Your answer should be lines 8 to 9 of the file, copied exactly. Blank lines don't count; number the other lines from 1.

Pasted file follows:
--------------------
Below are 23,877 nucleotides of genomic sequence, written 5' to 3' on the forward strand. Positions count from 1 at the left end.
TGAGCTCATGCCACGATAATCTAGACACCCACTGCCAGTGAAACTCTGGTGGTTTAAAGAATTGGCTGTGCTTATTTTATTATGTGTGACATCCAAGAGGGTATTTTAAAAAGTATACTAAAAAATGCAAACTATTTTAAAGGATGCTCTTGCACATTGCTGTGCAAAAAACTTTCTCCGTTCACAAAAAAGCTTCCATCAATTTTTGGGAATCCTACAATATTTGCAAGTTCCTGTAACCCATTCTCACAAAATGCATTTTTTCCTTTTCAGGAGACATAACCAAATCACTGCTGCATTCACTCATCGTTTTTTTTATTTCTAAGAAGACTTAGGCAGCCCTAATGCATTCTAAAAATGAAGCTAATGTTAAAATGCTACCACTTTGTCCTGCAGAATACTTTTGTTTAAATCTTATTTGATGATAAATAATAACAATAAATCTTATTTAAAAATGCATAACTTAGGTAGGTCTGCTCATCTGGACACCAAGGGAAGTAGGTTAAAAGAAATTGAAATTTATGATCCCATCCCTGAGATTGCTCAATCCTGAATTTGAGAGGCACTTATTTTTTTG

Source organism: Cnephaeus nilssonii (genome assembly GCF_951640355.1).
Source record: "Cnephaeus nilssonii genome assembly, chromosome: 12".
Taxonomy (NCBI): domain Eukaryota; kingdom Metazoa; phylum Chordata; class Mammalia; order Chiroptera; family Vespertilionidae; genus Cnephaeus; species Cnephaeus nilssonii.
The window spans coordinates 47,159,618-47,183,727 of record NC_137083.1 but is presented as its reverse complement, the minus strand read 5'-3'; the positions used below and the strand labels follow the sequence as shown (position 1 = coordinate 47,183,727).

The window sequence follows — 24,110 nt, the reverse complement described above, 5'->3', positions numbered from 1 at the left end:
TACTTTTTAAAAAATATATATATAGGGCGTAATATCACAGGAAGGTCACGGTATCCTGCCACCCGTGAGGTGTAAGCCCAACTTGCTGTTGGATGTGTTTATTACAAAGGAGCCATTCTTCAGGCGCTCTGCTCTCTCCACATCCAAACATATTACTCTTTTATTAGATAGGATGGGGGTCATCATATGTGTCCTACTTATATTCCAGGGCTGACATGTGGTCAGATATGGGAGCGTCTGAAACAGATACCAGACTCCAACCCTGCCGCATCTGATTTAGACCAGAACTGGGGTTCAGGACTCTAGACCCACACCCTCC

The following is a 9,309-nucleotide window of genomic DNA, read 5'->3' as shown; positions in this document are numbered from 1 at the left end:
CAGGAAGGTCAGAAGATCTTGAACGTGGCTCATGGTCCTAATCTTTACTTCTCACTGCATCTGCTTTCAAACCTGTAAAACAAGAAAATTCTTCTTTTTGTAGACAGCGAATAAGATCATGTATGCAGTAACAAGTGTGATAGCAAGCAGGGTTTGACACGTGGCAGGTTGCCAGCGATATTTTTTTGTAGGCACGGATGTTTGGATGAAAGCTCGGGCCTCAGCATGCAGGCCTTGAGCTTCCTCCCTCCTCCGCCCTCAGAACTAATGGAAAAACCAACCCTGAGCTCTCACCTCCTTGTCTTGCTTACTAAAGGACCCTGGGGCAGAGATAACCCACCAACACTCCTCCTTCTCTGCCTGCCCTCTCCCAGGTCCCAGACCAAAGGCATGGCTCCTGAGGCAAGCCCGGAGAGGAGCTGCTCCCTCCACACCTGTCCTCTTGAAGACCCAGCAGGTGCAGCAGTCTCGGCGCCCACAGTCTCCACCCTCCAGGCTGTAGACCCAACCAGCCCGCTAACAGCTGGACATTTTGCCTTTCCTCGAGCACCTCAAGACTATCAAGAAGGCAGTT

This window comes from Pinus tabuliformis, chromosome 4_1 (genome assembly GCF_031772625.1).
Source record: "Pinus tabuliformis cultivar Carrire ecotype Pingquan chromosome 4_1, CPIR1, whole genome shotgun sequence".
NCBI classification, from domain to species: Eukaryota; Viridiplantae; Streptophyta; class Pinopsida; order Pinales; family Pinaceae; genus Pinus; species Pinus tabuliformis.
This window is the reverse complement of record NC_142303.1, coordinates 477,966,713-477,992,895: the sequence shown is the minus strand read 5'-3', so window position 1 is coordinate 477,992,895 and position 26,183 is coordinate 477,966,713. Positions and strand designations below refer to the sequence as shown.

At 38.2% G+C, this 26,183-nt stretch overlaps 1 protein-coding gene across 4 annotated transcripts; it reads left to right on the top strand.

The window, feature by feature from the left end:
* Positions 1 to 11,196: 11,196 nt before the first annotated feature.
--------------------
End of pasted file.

TACTTTTTAAAAAATATATATATAGGGCGTAATATCACAGGAAGGTCACGGTATCCTGCCACCCGTGAGGTGTAAGCCCAACTTGCTGTTGGATGTGTTTATTACAAAGGAGCCATTCTTCAGGCGCTCTGCTCTCTCCACATCCAAACATATTACTCTTTTATTAGATAGGATGGGGGTCATCATATGTGTCCTACTTATATTCCAGGGCTGACATGTGGTCAGATATGGGAGCGTCTGAAACAGATACCAGACTCCAACCCTGCCGCATCTGATTTAGACCAGAACTGGGGTTCAGGACTCTAGACCCACACCCTCC

The following is a 9,309-nucleotide window of genomic DNA, read 5'->3' as shown; positions in this document are numbered from 1 at the left end: